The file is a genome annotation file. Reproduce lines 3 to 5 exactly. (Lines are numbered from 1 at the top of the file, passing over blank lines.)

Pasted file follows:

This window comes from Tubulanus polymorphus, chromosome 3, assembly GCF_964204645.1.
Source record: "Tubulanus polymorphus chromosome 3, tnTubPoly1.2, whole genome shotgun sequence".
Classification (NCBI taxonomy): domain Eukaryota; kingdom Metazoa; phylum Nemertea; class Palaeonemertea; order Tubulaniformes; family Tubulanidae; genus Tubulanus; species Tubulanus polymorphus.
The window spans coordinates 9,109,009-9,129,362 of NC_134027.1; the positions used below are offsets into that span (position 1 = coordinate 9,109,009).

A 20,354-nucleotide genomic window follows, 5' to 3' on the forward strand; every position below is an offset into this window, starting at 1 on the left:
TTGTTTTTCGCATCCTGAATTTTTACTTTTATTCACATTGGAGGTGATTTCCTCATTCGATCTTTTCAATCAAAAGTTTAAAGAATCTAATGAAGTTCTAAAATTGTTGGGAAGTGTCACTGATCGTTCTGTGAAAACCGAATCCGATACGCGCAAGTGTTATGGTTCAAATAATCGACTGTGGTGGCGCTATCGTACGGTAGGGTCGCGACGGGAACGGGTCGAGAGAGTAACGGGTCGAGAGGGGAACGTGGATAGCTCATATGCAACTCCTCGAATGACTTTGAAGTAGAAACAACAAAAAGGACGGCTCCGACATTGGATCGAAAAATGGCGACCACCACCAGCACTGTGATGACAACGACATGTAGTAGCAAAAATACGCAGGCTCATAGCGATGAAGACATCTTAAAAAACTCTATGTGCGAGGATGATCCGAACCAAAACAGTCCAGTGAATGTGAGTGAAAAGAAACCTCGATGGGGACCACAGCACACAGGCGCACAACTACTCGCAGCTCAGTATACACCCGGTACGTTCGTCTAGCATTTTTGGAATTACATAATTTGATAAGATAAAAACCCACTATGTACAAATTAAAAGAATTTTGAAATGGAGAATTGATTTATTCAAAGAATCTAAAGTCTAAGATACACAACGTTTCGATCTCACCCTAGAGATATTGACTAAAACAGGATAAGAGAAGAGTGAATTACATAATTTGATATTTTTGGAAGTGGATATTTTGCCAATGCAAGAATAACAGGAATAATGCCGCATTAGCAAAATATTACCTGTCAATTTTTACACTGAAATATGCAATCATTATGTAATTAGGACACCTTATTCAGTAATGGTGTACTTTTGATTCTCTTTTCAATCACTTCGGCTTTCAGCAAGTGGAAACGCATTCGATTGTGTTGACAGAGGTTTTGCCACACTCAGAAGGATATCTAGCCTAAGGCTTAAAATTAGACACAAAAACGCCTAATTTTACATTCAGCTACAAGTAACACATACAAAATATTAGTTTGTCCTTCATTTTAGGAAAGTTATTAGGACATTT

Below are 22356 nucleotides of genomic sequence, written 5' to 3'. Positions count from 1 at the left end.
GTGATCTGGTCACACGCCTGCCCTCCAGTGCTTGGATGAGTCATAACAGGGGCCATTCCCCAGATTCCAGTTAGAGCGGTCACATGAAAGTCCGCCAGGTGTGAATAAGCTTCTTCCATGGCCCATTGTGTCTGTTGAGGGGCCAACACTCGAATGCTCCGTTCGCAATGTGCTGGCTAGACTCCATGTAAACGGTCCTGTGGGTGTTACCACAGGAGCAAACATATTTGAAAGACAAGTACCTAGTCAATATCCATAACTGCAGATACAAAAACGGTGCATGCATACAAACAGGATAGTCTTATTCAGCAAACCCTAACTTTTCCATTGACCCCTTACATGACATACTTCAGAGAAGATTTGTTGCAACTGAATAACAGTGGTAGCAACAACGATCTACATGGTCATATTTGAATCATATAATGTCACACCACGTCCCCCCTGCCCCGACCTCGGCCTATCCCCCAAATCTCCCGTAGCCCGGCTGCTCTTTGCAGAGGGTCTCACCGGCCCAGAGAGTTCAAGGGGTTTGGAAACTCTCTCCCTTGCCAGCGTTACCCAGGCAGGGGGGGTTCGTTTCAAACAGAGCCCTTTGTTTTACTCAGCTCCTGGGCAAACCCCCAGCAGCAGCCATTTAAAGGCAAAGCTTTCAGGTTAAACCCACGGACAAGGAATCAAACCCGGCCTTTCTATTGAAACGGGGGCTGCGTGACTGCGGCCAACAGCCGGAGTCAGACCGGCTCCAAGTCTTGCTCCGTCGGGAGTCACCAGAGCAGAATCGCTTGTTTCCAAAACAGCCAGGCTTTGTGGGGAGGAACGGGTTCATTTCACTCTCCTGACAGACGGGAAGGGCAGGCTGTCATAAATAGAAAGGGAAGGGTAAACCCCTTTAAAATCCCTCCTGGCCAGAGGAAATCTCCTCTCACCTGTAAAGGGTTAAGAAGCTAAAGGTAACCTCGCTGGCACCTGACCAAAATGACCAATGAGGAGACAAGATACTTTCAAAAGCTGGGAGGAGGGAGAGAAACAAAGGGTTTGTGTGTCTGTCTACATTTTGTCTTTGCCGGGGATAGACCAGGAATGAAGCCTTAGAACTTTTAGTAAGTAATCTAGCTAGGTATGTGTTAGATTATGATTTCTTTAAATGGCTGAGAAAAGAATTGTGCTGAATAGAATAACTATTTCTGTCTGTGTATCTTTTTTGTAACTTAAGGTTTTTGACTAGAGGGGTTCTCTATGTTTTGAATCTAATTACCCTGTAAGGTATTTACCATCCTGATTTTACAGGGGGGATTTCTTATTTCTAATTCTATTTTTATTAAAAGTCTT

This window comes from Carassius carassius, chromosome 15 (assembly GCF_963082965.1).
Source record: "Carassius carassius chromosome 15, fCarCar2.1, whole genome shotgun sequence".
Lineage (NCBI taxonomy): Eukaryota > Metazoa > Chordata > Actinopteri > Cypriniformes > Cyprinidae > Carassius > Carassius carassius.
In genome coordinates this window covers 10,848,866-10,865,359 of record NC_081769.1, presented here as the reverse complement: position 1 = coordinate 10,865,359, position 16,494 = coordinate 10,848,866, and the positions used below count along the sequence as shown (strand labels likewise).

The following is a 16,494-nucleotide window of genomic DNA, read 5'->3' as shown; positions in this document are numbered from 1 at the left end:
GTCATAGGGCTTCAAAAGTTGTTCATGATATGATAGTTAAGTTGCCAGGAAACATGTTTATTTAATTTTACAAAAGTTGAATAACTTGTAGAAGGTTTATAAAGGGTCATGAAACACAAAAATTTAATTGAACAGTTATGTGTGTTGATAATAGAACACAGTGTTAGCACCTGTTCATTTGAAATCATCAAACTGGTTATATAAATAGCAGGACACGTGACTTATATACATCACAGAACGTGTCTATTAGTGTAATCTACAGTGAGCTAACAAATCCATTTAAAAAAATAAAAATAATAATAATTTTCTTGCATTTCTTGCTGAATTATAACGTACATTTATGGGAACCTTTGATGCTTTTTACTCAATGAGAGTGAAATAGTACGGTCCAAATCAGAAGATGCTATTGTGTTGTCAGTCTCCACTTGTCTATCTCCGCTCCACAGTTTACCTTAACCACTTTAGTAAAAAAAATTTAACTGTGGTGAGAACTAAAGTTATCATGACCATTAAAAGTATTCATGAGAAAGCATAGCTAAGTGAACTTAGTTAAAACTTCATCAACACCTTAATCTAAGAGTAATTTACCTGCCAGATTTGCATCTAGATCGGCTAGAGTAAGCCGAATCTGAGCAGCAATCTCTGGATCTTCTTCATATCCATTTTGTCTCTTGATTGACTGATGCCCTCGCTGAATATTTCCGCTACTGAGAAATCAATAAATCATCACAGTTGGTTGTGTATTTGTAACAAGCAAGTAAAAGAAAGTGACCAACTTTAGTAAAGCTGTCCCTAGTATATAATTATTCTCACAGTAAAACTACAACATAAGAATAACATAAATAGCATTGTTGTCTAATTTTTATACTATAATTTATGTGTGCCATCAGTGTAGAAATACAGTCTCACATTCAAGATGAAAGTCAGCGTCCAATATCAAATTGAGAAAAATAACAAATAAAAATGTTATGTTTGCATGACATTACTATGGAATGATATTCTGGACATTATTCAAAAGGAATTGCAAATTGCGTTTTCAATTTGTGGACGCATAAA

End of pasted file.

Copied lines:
Classification (NCBI taxonomy): domain Eukaryota; kingdom Metazoa; phylum Nemertea; class Palaeonemertea; order Tubulaniformes; family Tubulanidae; genus Tubulanus; species Tubulanus polymorphus.
The window spans coordinates 9,109,009-9,129,362 of NC_134027.1; the positions used below are offsets into that span (position 1 = coordinate 9,109,009).

A 20,354-nucleotide genomic window follows, 5' to 3' on the forward strand; every position below is an offset into this window, starting at 1 on the left: